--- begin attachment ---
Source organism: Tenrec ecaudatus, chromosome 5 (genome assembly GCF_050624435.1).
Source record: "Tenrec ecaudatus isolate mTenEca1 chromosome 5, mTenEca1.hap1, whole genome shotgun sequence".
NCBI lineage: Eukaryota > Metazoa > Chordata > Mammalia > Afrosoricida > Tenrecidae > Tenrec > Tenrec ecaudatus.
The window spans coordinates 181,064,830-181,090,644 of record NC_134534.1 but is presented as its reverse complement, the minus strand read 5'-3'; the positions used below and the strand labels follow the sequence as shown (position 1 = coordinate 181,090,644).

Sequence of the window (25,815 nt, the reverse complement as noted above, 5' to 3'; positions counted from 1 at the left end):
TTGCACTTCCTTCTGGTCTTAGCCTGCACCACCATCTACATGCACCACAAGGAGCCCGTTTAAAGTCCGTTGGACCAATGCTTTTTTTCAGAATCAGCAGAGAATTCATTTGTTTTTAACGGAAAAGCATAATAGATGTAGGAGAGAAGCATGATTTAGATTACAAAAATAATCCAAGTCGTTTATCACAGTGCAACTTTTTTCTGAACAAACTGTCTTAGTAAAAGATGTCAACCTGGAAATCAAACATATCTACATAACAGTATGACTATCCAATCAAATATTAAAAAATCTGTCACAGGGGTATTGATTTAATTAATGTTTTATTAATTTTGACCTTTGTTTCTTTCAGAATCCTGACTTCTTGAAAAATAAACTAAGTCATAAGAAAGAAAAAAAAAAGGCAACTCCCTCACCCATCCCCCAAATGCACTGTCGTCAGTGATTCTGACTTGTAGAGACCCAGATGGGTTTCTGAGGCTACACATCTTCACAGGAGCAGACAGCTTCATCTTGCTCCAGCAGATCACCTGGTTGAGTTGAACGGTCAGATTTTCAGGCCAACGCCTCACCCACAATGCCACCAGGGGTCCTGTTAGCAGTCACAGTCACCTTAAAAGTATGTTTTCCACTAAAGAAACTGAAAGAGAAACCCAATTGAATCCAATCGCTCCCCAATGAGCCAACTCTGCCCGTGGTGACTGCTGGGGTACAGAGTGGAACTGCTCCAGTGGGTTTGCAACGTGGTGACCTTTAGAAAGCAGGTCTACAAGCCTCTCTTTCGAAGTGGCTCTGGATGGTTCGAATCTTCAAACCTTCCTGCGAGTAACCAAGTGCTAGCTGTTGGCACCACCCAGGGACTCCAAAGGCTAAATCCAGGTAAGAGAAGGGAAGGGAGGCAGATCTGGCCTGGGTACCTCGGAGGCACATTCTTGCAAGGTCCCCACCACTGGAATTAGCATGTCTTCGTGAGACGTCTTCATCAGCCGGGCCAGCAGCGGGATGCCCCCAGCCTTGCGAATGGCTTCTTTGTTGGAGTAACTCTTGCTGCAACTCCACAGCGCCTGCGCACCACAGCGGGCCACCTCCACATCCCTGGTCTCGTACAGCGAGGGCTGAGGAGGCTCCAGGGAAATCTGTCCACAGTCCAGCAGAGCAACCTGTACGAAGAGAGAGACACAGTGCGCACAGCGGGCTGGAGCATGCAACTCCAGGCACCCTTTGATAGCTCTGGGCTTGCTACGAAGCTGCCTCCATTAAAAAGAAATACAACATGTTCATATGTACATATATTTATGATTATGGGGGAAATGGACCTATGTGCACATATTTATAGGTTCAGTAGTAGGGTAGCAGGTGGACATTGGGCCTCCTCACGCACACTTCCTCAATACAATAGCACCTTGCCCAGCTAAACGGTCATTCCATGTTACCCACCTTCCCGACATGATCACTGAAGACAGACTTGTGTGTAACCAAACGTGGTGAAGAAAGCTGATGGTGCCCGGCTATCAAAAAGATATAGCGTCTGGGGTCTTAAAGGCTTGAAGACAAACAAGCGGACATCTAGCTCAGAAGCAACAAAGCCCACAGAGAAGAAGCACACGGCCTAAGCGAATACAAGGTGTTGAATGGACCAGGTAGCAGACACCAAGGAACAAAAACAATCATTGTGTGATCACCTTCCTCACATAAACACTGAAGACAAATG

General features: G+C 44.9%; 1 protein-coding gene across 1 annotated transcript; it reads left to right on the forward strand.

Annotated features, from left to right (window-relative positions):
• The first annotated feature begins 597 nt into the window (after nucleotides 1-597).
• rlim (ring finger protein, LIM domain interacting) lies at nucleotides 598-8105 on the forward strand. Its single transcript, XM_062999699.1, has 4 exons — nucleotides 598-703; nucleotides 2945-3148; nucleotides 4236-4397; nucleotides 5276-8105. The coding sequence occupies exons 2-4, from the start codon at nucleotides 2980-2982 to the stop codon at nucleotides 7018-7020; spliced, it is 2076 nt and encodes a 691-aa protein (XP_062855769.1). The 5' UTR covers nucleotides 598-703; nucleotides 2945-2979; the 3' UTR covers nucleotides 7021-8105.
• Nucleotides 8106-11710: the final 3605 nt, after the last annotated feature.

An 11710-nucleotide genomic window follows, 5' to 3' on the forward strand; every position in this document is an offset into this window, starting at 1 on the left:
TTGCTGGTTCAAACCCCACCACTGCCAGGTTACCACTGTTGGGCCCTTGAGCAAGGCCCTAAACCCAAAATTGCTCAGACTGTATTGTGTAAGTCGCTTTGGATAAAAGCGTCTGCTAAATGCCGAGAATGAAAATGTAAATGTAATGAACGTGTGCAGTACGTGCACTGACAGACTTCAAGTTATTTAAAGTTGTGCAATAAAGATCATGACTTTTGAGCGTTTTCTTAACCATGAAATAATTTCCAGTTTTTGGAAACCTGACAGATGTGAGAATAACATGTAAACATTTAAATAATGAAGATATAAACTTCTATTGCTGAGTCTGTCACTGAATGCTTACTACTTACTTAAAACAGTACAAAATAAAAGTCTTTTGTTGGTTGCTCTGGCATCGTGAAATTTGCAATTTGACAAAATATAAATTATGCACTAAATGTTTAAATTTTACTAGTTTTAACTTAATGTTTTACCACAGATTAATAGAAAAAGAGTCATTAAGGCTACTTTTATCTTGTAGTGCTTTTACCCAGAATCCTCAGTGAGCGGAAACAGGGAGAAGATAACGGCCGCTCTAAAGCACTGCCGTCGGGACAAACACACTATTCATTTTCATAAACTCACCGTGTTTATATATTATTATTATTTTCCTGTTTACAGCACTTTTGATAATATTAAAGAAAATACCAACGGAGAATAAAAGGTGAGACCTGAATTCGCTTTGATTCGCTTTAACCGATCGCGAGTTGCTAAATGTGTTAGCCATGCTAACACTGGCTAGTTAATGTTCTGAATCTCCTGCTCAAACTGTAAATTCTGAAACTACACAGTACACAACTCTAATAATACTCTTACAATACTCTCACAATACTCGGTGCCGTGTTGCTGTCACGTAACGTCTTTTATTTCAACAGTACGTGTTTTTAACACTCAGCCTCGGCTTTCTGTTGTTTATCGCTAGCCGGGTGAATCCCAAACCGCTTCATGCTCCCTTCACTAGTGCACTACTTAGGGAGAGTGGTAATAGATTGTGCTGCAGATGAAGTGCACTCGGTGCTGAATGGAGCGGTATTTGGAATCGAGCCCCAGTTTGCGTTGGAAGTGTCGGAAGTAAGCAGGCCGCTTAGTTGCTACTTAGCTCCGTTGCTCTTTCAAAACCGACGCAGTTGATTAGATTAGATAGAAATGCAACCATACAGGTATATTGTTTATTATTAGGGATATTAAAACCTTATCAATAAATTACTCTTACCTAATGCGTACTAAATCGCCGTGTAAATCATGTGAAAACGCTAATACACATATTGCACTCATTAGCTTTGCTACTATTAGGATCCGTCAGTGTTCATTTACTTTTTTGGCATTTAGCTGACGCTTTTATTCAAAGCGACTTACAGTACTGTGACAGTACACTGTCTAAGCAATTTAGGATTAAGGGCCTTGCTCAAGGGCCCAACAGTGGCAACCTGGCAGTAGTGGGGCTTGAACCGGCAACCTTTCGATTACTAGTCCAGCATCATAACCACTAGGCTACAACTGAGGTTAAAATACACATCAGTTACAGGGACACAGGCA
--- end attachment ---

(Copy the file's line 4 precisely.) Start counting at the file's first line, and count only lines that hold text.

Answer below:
The window spans coordinates 181,064,830-181,090,644 of record NC_134534.1 but is presented as its reverse complement, the minus strand read 5'-3'; the positions used below and the strand labels follow the sequence as shown (position 1 = coordinate 181,090,644).